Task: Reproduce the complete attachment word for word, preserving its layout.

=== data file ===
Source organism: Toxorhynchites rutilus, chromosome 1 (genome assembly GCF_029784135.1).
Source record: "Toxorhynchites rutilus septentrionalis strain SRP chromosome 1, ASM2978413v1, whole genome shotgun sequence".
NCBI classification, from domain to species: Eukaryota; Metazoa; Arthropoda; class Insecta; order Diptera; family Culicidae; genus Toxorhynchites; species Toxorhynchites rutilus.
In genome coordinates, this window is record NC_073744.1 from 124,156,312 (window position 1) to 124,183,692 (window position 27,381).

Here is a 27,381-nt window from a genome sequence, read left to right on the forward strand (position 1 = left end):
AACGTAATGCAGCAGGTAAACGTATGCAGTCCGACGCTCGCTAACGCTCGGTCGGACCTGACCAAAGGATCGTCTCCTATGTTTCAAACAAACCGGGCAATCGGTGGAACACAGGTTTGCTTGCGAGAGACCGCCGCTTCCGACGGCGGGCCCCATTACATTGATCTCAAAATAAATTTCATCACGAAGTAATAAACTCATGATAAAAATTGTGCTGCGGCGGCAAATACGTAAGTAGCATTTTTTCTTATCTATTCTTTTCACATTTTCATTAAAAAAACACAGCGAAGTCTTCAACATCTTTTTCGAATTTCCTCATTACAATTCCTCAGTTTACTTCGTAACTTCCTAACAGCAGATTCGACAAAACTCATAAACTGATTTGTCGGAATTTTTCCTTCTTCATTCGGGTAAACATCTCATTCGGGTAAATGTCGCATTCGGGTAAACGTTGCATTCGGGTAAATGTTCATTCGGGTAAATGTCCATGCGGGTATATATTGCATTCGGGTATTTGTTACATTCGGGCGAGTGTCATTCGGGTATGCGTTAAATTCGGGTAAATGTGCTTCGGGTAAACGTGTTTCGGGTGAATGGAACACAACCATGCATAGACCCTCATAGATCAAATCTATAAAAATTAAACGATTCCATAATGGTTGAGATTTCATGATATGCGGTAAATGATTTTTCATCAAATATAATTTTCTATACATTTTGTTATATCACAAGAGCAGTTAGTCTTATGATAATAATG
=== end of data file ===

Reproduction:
Source organism: Toxorhynchites rutilus, chromosome 1 (genome assembly GCF_029784135.1).
Source record: "Toxorhynchites rutilus septentrionalis strain SRP chromosome 1, ASM2978413v1, whole genome shotgun sequence".
NCBI classification, from domain to species: Eukaryota; Metazoa; Arthropoda; class Insecta; order Diptera; family Culicidae; genus Toxorhynchites; species Toxorhynchites rutilus.
In genome coordinates, this window is record NC_073744.1 from 124,156,312 (window position 1) to 124,183,692 (window position 27,381).

Here is a 27,381-nt window from a genome sequence, read left to right on the forward strand (position 1 = left end):
AACGTAATGCAGCAGGTAAACGTATGCAGTCCGACGCTCGCTAACGCTCGGTCGGACCTGACCAAAGGATCGTCTCCTATGTTTCAAACAAACCGGGCAATCGGTGGAACACAGGTTTGCTTGCGAGAGACCGCCGCTTCCGACGGCGGGCCCCATTACATTGATCTCAAAATAAATTTCATCACGAAGTAATAAACTCATGATAAAAATTGTGCTGCGGCGGCAAATACGTAAGTAGCATTTTTTCTTATCTATTCTTTTCACATTTTCATTAAAAAAACACAGCGAAGTCTTCAACATCTTTTTCGAATTTCCTCATTACAATTCCTCAGTTTACTTCGTAACTTCCTAACAGCAGATTCGACAAAACTCATAAACTGATTTGTCGGAATTTTTCCTTCTTCATTCGGGTAAACATCTCATTCGGGTAAATGTCGCATTCGGGTAAACGTTGCATTCGGGTAAATGTTCATTCGGGTAAATGTCCATGCGGGTATATATTGCATTCGGGTATTTGTTACATTCGGGCGAGTGTCATTCGGGTATGCGTTAAATTCGGGTAAATGTGCTTCGGGTAAACGTGTTTCGGGTGAATGGAACACAACCATGCATAGACCCTCATAGATCAAATCTATAAAAATTAAACGATTCCATAATGGTTGAGATTTCATGATATGCGGTAAATGATTTTTCATCAAATATAATTTTCTATACATTTTGTTATATCACAAGAGCAGTTAGTCTTATGATAATAATG